Lucio Del Pezzo's Biography

Lucio Del Pezzo was born in 1933 in Naples, where he trained at the Academy of Fine Arts and the Institute of Applied Arts. In 1958 he participated in the foundation of Gruppo 58, with a neo-surrealist and neo-Dada approach, together with artists such as Guido Biasi, Bruno Di Bello, Sergio Fergola, Luca (Luigi Castellano) and Mario Persico. The history of the group is closely linked to the 1952 Nuclearist Manifesto drawn up by Enrico Baj and Sergio Dangelo in Milan, of which they decide to follow in the footsteps, promoting an art that contains a revival of the local iconological tradition while breaking the traditional figurative schemes. Under Luca’s guidance, Gruppo 58 adopts the DocumentoSud magazine as a means of promoting its work and exhibits in Naples, Florence, Rome and Milan. Here Del Pezzo begins to elaborate his own artistic language, through object-paintings, assemblages in which a playful tone is contrasted with a mystical feeling, as well as chromatic and formal relationships. The collage between objet trouvé and popular prints gives his works the value of painting and sculpture at the same time: in his works the pop traits, inserted in the present time – mix with a metaphysical and personal temporality. In 1959 Del Pezzo signed the Manifeste de Naples, which brings together the members of the Neapolitan and Milanese neo-avant-garde and other exponents of the culture of the time such as Nanni Balestrini, Paolo Radaelli, Leo Paolazzi, Sandro Bajini, Edoardo Sanguineti, Luca, Bruno di Bello, Mario Persico, Guido Biasi, Giuseppe Alfano, Donato Grieco, Enrico Baj, Angelo Verga, Ettore Sordini, Recalcati and Sergio Fergola.

In 1960 he moved to Milan at the invitation of Enrico Baj and, in the same year, Arturo Schwarz hosted a solo exhibition of the artist in the homonymous Galleria Schwarz. In contact with the works of Sironi, Carrà, Morandi and above all of De Chirico, Del Pezzo tends to expand the metaphysical component in his language in an ever more evident way, flanking it with decontextualized geometric shapes. He also coins the definition of “Visual Box“, to indicate the different levels on which his works are arranged, halfway between image and three-dimensional object: his repertoire is distinguished by the monochrome geometric panels, on which shelves or hollowed out concavities are inserted, which support objects such as skittles, wooden eggs, bowls, mannequins, sometimes very colourful, with the usual playful and metaphysical character. Around 1965 the artist moved to Paris, where he occupies the old studio of Max Ernst at 58 rue Mathurin Régnier. His first solo show in the French capital dates back to 1968. The emergence of the neo-avant-garde Nouveau Réalisme and the widespread desire for “re-appropriation of reality” profoundly influenced him and led him to reflect on the element of “waste”, the entire rejection of the new mass society as a poetic datum.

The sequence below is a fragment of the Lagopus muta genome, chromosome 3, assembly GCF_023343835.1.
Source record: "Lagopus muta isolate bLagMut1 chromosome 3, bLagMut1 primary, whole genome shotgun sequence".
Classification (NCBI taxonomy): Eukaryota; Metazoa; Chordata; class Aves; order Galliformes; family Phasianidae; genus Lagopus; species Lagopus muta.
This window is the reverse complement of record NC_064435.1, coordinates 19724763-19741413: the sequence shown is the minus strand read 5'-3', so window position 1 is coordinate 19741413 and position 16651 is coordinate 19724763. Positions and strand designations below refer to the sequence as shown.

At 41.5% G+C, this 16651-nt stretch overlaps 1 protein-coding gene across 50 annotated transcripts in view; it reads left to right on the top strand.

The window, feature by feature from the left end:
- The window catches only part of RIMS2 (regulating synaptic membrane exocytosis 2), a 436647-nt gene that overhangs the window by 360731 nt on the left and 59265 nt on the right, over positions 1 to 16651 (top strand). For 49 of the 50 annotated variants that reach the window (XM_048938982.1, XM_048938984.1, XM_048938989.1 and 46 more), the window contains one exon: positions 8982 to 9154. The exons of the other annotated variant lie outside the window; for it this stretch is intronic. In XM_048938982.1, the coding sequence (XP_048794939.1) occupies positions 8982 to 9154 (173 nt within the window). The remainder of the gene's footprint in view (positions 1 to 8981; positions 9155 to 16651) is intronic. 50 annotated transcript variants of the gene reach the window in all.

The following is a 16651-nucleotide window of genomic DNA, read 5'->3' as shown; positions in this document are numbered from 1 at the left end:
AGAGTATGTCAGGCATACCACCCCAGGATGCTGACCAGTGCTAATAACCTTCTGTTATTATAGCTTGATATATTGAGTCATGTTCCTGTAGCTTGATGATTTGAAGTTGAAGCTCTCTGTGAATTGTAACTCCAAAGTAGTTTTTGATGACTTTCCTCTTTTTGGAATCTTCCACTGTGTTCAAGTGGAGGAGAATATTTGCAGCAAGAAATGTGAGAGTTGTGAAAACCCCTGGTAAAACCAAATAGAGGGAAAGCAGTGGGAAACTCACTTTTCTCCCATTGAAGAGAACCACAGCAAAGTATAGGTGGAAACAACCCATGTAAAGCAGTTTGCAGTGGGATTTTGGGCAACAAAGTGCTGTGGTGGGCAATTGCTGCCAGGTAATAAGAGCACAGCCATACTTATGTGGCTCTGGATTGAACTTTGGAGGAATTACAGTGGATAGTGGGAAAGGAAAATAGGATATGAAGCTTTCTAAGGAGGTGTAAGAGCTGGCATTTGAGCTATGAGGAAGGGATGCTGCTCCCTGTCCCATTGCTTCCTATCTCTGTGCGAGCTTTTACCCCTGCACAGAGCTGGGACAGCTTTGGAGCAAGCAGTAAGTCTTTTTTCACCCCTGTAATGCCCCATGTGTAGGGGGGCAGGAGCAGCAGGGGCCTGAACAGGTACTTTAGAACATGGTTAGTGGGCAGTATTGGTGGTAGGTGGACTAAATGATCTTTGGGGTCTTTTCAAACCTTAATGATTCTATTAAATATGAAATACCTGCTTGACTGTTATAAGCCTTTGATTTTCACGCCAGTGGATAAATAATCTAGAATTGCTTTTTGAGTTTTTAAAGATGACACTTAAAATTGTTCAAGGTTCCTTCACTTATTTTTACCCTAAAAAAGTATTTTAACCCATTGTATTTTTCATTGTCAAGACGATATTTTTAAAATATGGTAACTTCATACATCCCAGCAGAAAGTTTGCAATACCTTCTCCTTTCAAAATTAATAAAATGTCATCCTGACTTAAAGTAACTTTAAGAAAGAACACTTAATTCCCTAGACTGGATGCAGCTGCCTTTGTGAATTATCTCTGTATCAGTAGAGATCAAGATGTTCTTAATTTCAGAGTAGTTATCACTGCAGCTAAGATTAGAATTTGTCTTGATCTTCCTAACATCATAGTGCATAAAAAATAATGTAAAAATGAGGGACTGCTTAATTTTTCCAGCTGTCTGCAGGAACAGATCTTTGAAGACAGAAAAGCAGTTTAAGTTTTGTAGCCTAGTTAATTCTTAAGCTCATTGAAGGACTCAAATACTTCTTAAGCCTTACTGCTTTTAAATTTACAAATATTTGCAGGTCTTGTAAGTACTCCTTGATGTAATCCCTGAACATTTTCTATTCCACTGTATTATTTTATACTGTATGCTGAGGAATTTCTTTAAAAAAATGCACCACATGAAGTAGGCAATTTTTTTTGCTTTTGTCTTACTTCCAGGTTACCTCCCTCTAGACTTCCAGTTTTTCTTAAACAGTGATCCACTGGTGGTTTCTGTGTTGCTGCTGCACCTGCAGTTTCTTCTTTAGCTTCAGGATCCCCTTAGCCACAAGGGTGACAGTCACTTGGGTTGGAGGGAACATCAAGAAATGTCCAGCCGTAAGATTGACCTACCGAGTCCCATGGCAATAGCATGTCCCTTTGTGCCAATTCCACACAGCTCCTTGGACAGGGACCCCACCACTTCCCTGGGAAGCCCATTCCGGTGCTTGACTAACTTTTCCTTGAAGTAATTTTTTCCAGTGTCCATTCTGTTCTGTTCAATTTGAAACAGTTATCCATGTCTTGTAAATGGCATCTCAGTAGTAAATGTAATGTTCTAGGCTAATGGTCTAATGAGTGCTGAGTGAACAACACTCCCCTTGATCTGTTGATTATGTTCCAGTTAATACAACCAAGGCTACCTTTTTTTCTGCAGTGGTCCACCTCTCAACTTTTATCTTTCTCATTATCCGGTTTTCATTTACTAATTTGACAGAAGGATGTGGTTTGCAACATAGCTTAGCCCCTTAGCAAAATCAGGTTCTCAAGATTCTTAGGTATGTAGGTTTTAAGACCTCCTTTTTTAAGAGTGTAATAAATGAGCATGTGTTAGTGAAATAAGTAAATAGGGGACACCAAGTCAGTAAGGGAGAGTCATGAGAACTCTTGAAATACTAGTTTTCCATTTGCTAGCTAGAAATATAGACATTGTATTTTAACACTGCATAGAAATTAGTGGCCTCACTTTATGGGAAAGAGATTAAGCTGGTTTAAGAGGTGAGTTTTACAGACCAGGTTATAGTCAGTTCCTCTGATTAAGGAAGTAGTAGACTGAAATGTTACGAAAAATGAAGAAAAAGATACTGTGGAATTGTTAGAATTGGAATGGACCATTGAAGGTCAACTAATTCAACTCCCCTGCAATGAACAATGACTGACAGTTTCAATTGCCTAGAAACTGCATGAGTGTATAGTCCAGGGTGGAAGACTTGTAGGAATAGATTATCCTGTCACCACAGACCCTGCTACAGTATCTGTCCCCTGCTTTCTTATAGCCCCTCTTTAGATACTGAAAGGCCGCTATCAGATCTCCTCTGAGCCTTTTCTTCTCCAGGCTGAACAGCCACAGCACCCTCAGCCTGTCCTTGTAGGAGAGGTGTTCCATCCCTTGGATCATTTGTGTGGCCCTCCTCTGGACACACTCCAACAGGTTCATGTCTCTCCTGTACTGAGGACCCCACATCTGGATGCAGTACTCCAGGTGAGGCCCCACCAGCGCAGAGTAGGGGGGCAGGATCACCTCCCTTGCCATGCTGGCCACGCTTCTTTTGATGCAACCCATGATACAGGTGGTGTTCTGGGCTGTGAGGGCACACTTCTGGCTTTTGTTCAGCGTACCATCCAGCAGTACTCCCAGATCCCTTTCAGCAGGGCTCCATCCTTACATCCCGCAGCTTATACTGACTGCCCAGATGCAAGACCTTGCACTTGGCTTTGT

In 1966 Del Pezzo joins the masters of Italian abstraction and concretism, primarily Eugenio Carmi, with the experience of the Boccadasse Deposit Cooperative, where he holds a personal exhibition. In the same year, a personal room was dedicated to him at the XXXIII Venice Biennale and Del Pezzo began to obtain numerous awards in the international artistic field. In the seventies he collaborated as a graphic designer with the Olivetti company and with the Renault Italia automotive group. In 1970 Arturo Carlo Quintavalle edited an important anthology dedicated to the artist at the Salone dei Contrafforti of the Pilotta in Parma, followed, in 1974, by a retrospective at the Rotonda di via Besana in Milan curated by Guido Ballo. In 1979 Del Pezzo definitively returned to Italy and settled in Milan, where he became a professor for the chair of “experimental research on painting” at the new Academy of Fine Arts in Milan in place of Emilio Tadini. He sets up his studio on the Navigli of Milan, his adopted city.

His artistic language throughout his career has oscillated between pop, neorealist, Dadaist and metaphysical languages. His works, difficult to label, are “Visual Boxes” in which the architectural and sculptural element encloses painting, collage and objects. A playful and dreamy language always used by Lucio Del Pezzo as a magnifying glass to analyse and criticise mass society and its consumerism. His works, among those of other artists, are currently part of a charity initiative launched by the Pomodoro Foundation together with Studio Marconi, and are donated to those who support the Mario Negri Institute of Pharmacological Research in the fight against Covid-19.